Regional Offices > Lander Region > Lander Region News > Small mammals at Chain Lakes, what did we find?

Small mammals at Chain Lakes, what did we find?

July 12, 2018
Upcoming Region Events: No events planned
Sign Up up for our newsletter
Did nongame biologists find what they were looking for at Chain Lakes WHMA?

Lander - Nongame wildlife surveys continue at Chain Lakes Wildlife Habitat Management Area (WHMA). Nongame Biologist Anika Mahoney and Technician Frank Stetler have begun small mammal trapping and are targeting their search on two Species of Greatest Conservation Need, the olive-backed pocket mouse and the sagebrush vole, that are predicted to occur within the WHMA. Did they find them?

To increase the chances of capturing these rare species, Game and Fish is using information from recent research from University of Wyoming graduate student Kristina Harkins. She documented increased trapping success for the elusive pocket mouse using an uncommon trap and bait combination- a mesh-sided Havahart trap baited with birdseed. The granivorous pocket mouse seems to prefer bird seed to more commonly used baits, such as peanut butter and oats.

The first week of trapping in salt desert shrub habitat at Chain Lakes was a great success, resulting in 12 captures of olive-backed pocket mouse , and one capture of sagebrush vole. Four additional and equally fascinating species were also captured: Ord’s kangaroo rat (Wyoming’s only kangaroo rat), the fierce northern grasshopper mouse (a primarily carnivorous mouse known to kill and eat animals larger than themselves, including other mice, and which ‘howl’ in territorial defense), the North American deer mouse (our most common mouse), and the strikingly patterned thirteen-lined ground squirrel.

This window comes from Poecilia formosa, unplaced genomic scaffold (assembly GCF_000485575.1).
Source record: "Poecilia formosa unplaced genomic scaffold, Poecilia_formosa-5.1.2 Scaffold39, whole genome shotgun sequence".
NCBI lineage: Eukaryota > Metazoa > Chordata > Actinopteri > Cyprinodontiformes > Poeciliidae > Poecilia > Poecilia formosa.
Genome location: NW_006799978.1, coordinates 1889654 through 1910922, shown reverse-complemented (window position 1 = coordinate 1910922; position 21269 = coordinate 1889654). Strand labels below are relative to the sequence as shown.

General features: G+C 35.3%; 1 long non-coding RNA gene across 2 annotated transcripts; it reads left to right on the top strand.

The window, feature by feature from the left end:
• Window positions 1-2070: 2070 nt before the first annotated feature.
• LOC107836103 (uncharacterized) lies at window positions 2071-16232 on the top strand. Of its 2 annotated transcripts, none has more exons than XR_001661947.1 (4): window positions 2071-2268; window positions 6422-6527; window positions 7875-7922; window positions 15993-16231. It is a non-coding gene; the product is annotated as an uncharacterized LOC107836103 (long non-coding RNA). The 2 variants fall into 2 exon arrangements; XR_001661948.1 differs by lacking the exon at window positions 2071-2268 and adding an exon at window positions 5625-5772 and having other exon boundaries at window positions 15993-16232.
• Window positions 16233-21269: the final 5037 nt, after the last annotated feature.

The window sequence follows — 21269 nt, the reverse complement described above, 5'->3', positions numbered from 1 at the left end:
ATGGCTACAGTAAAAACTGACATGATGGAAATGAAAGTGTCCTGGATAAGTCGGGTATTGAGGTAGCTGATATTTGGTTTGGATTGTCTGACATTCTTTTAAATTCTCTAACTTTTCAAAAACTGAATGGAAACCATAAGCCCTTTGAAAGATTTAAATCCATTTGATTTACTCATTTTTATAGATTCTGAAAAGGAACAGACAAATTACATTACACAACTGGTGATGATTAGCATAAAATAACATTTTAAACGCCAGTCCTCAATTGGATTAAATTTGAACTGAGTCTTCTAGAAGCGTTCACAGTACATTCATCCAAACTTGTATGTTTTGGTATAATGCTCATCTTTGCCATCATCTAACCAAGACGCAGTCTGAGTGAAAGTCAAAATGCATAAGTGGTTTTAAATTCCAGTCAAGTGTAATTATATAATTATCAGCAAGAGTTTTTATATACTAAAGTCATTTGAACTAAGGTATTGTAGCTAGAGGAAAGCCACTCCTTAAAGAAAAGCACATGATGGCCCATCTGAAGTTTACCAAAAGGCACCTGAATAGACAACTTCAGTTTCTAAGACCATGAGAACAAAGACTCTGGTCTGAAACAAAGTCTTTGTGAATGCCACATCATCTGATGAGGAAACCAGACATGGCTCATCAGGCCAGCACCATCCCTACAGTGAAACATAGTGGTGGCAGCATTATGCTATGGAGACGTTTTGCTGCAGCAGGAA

In the coming weeks, trapping efforts will be focused in other dominant habitats within the WHMA, including sagebrush steppe and the unique riparian/dune/playa habitat surrounding the Chain Lakes.

At left: Thirteen-lined ground squirrel juvenile. These ground squirrels hibernate through the winter, and they were once frequently called the leopard ground squirrel, thanks to their distinctive fur pattern. 

Above: The sagebrush vole’s range mirrors the distribution of big sagebrush (Artemisia tridentata), and this species has rarely been documented in habitats without sagebrush. This primarily herbivorous vole also tunnels underground, but unlike the pocket mouse, isn’t known to cache food for the winter. Because of its close ties to sagebrush habitat, the Sagebrush Vole is likely to be negatively affected by the loss or degradation of sagebrush habitat. Although the Sagebrush Vole is broadly distributed across the state, it’s generally been captured at low rates, and little is known regarding its population trends within the state.

Above: The olive-backed pocket mouse has external cheek pouches, which are used to carry food. Although little is known regarding this species’ habits in Wyoming, in other parts of its range it spends up to eight months in underground burrows, surviving the winter on cached seeds. Prior to 2010, there were only ~30 records of the species within the state. The Game and Fish has funded recent efforts to collect more information on this species’ distribution and population within the state.


- WGFD -

Email Newsletter

Email Newsletter Sign Up

Stay up to date on all Wyoming Game and Fish news either by email or text message. Click the link below to get started.

Sign Up Today


Conserving Wildlife - Serving People